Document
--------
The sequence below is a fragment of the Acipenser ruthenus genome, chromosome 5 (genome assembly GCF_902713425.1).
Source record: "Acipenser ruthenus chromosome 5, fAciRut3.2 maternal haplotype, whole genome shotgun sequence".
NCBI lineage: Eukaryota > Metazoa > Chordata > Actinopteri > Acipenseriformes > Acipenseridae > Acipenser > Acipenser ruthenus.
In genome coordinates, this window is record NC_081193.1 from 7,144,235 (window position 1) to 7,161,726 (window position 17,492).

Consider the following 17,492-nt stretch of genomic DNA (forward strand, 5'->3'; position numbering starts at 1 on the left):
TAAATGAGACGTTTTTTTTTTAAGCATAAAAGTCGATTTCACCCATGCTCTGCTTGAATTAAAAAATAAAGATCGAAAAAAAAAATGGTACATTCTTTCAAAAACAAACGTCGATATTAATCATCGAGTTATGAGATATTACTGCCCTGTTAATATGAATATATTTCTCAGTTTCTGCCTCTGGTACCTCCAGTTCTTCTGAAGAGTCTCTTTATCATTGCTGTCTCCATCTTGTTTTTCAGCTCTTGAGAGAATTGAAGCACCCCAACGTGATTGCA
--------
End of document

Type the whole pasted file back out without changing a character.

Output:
The sequence below is a fragment of the Acipenser ruthenus genome, chromosome 5 (genome assembly GCF_902713425.1).
Source record: "Acipenser ruthenus chromosome 5, fAciRut3.2 maternal haplotype, whole genome shotgun sequence".
NCBI lineage: Eukaryota > Metazoa > Chordata > Actinopteri > Acipenseriformes > Acipenseridae > Acipenser > Acipenser ruthenus.
In genome coordinates, this window is record NC_081193.1 from 7,144,235 (window position 1) to 7,161,726 (window position 17,492).

Consider the following 17,492-nt stretch of genomic DNA (forward strand, 5'->3'; position numbering starts at 1 on the left):
TAAATGAGACGTTTTTTTTTTAAGCATAAAAGTCGATTTCACCCATGCTCTGCTTGAATTAAAAAATAAAGATCGAAAAAAAAAATGGTACATTCTTTCAAAAACAAACGTCGATATTAATCATCGAGTTATGAGATATTACTGCCCTGTTAATATGAATATATTTCTCAGTTTCTGCCTCTGGTACCTCCAGTTCTTCTGAAGAGTCTCTTTATCATTGCTGTCTCCATCTTGTTTTTCAGCTCTTGAGAGAATTGAAGCACCCCAACGTGATTGCA